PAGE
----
Division of Property in Divorce Tennessee

Franklin Property Division Lawyers

Skilled representation for clients in Franklin, Brentwood, Columbia and beyond

One of the most challenges aspects of any divorce is the divisions of debts and assets: who keeps the house, or the cars, or the family dog? Even the most amicable of break-ups can strain when it comes to dividing your property and your accounts, especially for couples who own their own business, maintain a robust stock portfolio, or have significant assets.

At the Law Offices of Adrian H. Altshuler & Associates, we know how hard you worked for your belongings – and how difficult it can be to part with them, for financial or sentimental reasons. Our family law attorneys in Franklin, Columbia and Brentwood have provided thoughtful, practical guidance for clients attempting to separate their lives one piece of artwork at a time. Our goal is to ensure that the division of your assets proceeds as smoothly as possible, in a way that is just and fair to you.

Quick Links:

How does Tennessee divide property in a divorce?

Tennessee is an equitable distribution state. This means that everything you own will be divided equitably. However, equitable does not mean a 50/50 split; it means that, unless you and your spouse can agree to exactly how you wish to split your debts and assets, a judge will make that decision for you. His or her decision will be made after reviewing a variety of factors, including but not limited to:

  • The earning power and income of each spouse
  • The value of all marital property
  • The overall health and age of each person
  • Prior alimony or child support agreements
  • Existing pre- and post-nuptial agreements

The judge reviews these elements because he or she must have an accurate understanding of what property you each have, how much it is truly worth, and what kinds of financial considerations you face upon divorce. For this reason, it is imperative that you are honest with your divorce lawyer about your assets. Judges do not like to be lied to: if they discover one of you is hiding assets or lying about how much money you actually have, it could affect the outcome of your case. (So can lying about the amount of debts you have, or about how those debts were accrued.)

What is the difference between marital property and separate property in Tennessee?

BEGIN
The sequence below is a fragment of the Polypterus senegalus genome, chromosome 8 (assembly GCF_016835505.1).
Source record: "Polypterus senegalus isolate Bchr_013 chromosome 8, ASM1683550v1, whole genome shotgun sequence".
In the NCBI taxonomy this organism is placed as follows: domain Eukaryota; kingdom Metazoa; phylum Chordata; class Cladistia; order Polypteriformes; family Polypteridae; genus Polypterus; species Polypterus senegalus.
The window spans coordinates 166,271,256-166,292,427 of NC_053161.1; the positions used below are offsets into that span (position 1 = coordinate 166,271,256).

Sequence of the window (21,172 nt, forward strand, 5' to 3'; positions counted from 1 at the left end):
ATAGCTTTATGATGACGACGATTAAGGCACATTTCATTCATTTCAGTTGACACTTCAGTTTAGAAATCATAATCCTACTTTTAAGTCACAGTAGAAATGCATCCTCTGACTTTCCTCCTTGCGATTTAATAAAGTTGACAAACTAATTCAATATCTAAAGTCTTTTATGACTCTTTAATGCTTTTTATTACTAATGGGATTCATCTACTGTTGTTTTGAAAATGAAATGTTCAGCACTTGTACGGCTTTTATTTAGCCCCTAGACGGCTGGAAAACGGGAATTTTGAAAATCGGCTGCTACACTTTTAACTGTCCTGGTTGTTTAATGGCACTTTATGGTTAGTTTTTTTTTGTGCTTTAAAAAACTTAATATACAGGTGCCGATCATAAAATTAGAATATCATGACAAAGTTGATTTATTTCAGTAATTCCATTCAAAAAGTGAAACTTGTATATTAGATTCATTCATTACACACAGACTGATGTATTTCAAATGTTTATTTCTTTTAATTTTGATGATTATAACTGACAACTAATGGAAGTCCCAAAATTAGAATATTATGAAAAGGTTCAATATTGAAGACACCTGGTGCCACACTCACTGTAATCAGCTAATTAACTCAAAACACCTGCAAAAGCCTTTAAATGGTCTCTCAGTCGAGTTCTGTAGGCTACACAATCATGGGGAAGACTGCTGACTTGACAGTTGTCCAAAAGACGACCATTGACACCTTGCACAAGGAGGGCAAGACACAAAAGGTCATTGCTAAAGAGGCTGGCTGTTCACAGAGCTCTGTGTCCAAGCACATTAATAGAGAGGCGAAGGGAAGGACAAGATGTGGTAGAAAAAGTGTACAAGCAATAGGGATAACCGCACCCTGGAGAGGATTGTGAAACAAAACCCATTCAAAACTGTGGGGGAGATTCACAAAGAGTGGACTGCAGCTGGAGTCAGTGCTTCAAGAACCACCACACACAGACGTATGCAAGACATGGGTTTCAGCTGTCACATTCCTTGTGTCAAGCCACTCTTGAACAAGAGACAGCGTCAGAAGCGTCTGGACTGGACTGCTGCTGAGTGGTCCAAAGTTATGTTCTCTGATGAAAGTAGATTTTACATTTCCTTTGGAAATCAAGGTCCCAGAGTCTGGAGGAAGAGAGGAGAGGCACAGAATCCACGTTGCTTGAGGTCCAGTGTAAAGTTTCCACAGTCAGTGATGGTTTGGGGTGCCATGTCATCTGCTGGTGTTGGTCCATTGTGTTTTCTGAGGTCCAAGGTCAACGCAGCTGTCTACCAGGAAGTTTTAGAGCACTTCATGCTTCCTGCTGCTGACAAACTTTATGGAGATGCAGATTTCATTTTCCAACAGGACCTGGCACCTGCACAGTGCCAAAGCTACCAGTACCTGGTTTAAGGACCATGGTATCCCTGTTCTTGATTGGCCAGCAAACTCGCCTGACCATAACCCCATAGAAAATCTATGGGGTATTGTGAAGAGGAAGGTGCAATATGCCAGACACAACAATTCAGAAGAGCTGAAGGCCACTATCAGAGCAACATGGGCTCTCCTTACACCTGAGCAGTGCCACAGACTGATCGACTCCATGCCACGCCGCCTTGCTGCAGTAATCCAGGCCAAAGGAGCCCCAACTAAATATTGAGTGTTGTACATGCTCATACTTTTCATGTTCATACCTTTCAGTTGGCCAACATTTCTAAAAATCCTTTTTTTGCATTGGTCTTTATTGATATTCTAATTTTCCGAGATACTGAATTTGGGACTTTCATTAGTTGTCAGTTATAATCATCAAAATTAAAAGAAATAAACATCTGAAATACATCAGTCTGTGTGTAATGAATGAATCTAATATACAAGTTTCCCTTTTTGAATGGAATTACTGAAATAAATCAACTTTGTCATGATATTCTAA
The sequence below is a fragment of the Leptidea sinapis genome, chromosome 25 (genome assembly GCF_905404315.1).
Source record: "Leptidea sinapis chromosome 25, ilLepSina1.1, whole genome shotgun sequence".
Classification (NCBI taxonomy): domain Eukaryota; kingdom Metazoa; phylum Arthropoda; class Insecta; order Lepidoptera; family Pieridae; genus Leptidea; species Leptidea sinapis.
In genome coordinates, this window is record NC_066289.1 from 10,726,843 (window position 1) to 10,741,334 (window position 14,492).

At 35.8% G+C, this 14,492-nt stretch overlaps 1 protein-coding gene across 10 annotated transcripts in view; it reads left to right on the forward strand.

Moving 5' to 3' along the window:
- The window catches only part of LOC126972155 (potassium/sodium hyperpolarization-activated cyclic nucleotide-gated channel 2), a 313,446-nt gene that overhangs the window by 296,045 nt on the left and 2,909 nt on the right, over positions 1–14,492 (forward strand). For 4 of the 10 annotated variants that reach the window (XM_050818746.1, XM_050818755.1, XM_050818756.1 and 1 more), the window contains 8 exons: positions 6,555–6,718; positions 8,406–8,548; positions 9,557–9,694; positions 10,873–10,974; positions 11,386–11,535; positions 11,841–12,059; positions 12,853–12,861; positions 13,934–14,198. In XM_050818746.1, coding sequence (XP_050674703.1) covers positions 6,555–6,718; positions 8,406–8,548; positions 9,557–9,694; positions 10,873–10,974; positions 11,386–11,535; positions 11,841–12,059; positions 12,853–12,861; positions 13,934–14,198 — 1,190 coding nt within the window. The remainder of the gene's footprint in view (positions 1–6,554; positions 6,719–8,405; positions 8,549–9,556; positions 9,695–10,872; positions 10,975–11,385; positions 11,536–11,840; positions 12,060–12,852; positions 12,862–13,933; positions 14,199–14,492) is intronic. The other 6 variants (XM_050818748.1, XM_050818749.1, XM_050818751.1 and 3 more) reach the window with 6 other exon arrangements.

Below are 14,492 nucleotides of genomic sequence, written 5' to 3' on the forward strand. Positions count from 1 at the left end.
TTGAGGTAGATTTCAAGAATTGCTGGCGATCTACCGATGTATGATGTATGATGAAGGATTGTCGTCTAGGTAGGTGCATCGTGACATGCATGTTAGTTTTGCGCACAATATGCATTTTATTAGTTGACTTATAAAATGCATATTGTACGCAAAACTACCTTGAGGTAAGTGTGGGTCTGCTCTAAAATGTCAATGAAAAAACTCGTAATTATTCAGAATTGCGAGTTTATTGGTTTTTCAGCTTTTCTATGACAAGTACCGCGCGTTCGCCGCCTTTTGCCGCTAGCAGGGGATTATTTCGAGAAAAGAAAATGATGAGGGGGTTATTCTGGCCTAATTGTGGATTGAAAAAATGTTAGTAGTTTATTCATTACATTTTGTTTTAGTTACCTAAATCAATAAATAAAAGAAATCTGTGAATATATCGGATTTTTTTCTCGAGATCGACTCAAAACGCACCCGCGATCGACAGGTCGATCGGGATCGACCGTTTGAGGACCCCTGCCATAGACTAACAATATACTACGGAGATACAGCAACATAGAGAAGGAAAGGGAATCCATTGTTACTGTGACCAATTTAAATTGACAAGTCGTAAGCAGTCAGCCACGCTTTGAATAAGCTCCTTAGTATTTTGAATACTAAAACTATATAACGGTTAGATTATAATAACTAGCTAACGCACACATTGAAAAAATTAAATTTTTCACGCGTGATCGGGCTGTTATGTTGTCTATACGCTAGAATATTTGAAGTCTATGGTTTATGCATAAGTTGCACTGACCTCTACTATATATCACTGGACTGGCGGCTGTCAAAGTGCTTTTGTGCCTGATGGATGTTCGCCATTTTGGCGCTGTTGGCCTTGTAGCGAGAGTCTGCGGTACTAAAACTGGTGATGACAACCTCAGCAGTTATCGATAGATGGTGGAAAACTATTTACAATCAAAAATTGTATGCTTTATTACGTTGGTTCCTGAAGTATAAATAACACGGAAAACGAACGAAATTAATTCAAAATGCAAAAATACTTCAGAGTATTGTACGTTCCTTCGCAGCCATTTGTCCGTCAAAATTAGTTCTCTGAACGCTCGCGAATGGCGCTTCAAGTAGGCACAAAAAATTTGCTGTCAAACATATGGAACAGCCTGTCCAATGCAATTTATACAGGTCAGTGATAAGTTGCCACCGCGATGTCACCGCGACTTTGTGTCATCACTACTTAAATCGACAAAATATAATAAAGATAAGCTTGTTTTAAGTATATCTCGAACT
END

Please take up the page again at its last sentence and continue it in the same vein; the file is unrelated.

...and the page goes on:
All property is divided in two ways: marital property, which belongs to both spouses, and separate property, which is not.

Marital property includes anything to which both spouses have contributed. Thus, money in a joint bank account is considered marital property, even if only one spouse actually contributes to it. The home you bought together, the savings you put aside, the furniture you purchased: all of these are considered marital property.

Separate property is that which was brought into the marriage, like a trust fund or an inheritance. Separate property will not be divided, though it can be considered marital property if it is comingled. For example, if you remove money from your trust fund and put it in a joint checking account, then that money is now marital property, and therefore subject to equitable division.

A note about property division and pets: One of the questions we hear the most in our offices is “Who keeps the dog?” (Or, of course, the cat, or the horse, or the ferret, etc.) You may think of your furry companions as members of your family, but the state of Tennessee does not. Like with all other pieces of property, a judge will determine who keeps the family pet if you and your spouse cannot agree. There is no set formula for deciding who will retain custody of the animals, so if you are fighting to keep your dog, you will need evidence that proves you are a better fit.

How divorcing your spouse could affect your business

Business owners face some unique challenges when it comes to divorce, because business assets can be, and often are, comingled with personal assets. Furthermore, unless one spouse owns the business and the other spouse contributes literally nothing to it at all, a judge may award both spouses part of the profits.

For example, if you own a furniture store, and your spouse occasionally comes in to help answer the phones, or balances the books every night, or purchased some of the shelving in your store with money for a joint account, then he or she may be able to claim a portion of the business proceeds. If you own the business together, however, you face additional hurdles. In these cases, it is a smart choice to work with a Columbia divorce attorney who also has experienced working with business owners and operators, like the members of our firm often do.

Aggressive strategies regarding asset division for clients in and around Brentwood, Franklin and Columbia

Dividing your assets is hard; choosing the right family lawyer shouldn’t be. At the Law Offices if Adrian H. Altshuler & Associates, we help you make the tough choices about what you want, what you need, and what you can live without. If your spouse cannot be swayed, we stand right to fight for your rights in a trial setting. To learn more about our services, or to schedule a consultation with an experience divorce lawyer in Columbia, Franklin or Brentwood, please call 615-977-9370, or fill out our contact form. We serve clients throughout the area, including those in Spring Hill, Murfreesboro, Lawrenceburg and Pulaski, Tennessee.